Tuesday, Sept. 6, 2011 | 2 a.m.
Despite many odds stacked against him, 2-year-old Manny Solis is alive.
Manny was born with drugs in his system. He was taken from his mother as a newborn and moved to a Las Vegas foster home. Still, his toughest obstacles were ahead of him.
Cranky and always crying when she visited him, his aunt Cynthia Solis thought the young boy just wasn’t adjusting to his foster mother and living with other special-needs foster children. She was wrong.
At 2 months old, Manny was diagnosed with Denys-Drash syndrome, a rare genetic disorder that leads to renal failure in the first three years of life. His deteriorating kidneys had to be removed. He stopped growing. Learning to walk was out of the question as Manny was imprisoned in his crib, enduring 10 to 15 hours of dialysis a day to survive.
His aunt knew that no one was willing to adopt him and feared the state would move him to a long-term facility in Arizona.
“I started going to see Manny ... No one had an interest in him, but I couldn’t let him go to Arizona,” Solis said.
Her love for the boy would prompt her not only to adopt him, but to give him the gift of life: one of her kidneys.
In April 2009, she and her longtime boyfriend took custody of Manny so he could receive the care he needed while waiting for a kidney transplant, which is especially hard in Las Vegas.
University Medical Center’s Transplant Center, the state’s only transplant hospital, is not approved by the Centers for Medicare and Medicaid Services to offer transplant surgeries to children under 10 years old.
Dr. John Ham, medical director of the UMC transplant program, said the center can’t accommodate smaller children. He added that UMC hasn’t sought approval for pediatric transplants because the procedures are rare and would be performed infrequently.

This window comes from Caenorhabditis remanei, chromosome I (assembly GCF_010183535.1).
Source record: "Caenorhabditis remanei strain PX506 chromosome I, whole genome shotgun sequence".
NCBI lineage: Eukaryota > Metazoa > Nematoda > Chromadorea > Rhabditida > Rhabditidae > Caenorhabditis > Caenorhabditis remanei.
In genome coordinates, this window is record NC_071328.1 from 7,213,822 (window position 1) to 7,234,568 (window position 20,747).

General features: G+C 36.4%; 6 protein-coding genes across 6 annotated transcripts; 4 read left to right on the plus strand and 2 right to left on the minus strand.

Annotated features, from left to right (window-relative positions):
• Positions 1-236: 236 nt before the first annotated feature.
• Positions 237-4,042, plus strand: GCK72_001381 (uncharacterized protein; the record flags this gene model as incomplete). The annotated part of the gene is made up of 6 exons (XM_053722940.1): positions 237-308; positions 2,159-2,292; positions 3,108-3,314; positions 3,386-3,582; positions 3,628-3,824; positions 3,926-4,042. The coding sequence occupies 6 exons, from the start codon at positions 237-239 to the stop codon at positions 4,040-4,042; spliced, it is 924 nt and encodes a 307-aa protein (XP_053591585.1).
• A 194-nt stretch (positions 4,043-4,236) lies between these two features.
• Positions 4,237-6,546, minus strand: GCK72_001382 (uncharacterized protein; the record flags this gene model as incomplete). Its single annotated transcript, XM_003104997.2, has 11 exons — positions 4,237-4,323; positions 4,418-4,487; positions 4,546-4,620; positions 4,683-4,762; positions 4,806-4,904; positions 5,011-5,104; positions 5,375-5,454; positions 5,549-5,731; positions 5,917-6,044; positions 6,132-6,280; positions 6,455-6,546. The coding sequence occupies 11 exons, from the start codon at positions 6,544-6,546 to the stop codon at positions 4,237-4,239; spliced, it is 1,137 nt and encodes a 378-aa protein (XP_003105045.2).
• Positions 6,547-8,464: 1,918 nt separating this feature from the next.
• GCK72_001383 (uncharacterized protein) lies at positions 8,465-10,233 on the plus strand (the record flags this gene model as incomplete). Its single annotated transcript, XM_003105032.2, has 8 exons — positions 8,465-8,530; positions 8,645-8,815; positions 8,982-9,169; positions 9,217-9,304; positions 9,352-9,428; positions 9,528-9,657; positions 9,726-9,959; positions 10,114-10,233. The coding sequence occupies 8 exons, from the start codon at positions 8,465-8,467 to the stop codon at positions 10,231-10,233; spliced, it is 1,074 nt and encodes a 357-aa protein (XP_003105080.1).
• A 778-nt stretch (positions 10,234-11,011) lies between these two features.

“We need a different support structure in place and a team ready to take care of them,” Ham said. (In recent years, its adult transplant program has struggled and at one point almost lost its funding after a patient died.)
Nevada Donor Network spokeswoman Alyson McCarthy said Manny was on the national list for more than a year along with 88,000 people waiting for a lifesaving kidney.
After the boy was bumped off the list several times, Solis went to his doctors to explore whether she might be a match. In the world of organ donation, familial donors are an absolute last resort, but Solis — and Manny — were desperate.
A grant from the Nevada Donor Assistance Program allowed the family travel to Stanford Medical Center in California in May for tests, and Solis learned soon after she was a match. Giving Manny an organ was the only logical decision, she said.
“I really didn’t think about it. He needed it,” said Solis. “You’ll do anything for your kids, and it didn’t matter where we had to go.”
Although surgery wasn’t the best outcome, Manny was running out of time.
“Most doctors don’t want children to get a living donation from an adult,” McCarthy said. “The life of the adult kidney isn’t the same as the life of the child, who may have to be wait-listed later in life.”
Manny was using his final backup plan, a family member, but it would mean he would live. The two underwent surgery in June.
Solis says Manny is doing great.
Good news has kept coming for the young family: In the days before the transplant surgery, Manny’s adoption was finalized. The young boy, who had struggled so much, was officially her son.
“He’s doing so well,” Solis said. “He goes all day pulling on the furniture trying to stand up. He’s so much more full of energy.”
The surgery was tough on Solis, who is a stay-at-home mom to Manny and to her 15-year-old daughter. Manny still sees doctors at UMC weekly.
“It does take a lot of your time monitoring,” said Solis, who doesn’t complain about the sacrifices she has made for Manny. “It was something that needed to be done.”
His next step is to get leg braces to straighten his fragile bones, but with a new kidney and a new family, Solis says Manny is a happy and healthy little boy.